From Dr. Wayne Baker: Teacher and author Benjamin Pratt shares a true story of his encounter with a used-car salesman. This is Part 4 of his unusual OurValues series. Here’s Ben Pratt …
Abe told me something else about his approach to selling cars—something I’ve heard before but hadn’t thought about as a key to effective sales.
“Some buyers show up knowing exactly what they want,” Abe told me, “but many are foundering in a sea of choices. So, I ask people to describe how they plan to use the car. Then, I can make specific suggestions.
“The key is to understand what customers need. That’s more important than what they say they want.”
I thought: Smart man. I worked for many years as a pastoral counselor and I know the value of uncovering the true “needs” in a person’s life.
As Abe talked, I thought of George Bailey’s crisis in It’s a Wonderful Life. Do you know the scene?
In the midst of the Great Depression, the powerful Mr. Potter at Bedford Falls’ main bank had an opportunity to close his evil grasp on nearly everything else he doesn’t already own. George Bailey’s tiny Building & Loan is threatened with a “run” by its nervous customers. Potter hopes that the Building & Loan will collapse—so he can buy up the assets at pennies on the dollar.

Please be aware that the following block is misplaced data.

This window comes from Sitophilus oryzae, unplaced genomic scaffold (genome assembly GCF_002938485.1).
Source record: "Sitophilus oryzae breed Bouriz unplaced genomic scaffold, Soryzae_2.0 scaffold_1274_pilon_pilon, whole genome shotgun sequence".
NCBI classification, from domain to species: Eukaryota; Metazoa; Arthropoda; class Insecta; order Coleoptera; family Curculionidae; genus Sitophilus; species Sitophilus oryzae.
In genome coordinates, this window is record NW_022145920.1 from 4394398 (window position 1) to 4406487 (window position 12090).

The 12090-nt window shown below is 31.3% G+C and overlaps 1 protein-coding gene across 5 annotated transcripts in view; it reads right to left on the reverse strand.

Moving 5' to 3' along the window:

George Bailey is about to leave on his honeymoon as he wades into a turbulent sea of customers. He finally decides to use his own honeymoon savings to survive this panic. Unfortunately some hot heads—including a tough-talking man named Tom—insist on taking all of their money out of the Building & Loan.
Bailey complies and his fistful of cash is dwindling by the minute as he settles account-holders’ demands.
What saves George? And the Building & Loan? And ultimately Bedford Falls itself?
Bailey keeps repeating the message: “What do you need?”
And finally, the message gains traction in this little community. A man named Ed turns the tide.
“What’ll it take? What do you need?” George asks Ed.
“Well, I supposed $20,” Ed says.
“Now you’re talking! Fine! Thanks, Ed!”
Then, Mrs. Thompson admits that she can make do with $20, too.
And the sure sign that the community is getting George’s message comes when Mrs. Davis, played by the delightful Ellen Corby, comes to the teller’s window. She tentatively asks, “Could I have $17.50?”
George grins! “Bless your heart! Of course you can have it!”
And the town survives the panic.
What do you think of Abe’s insight about sales: The “needs” matter more than the “wants”?
What do you think of that scene in It’s a Wonderful Life? Is it pure Hollywood fantasy or could that scene really unfold today in your community?
Care to read more?
Benjamin Pratt is the author of three books published by ReadTheSpirit Books. His occasional columns appear in ReadTheSpirit online magazine, the website of the Day1 radio network and in other online clergy networks as well.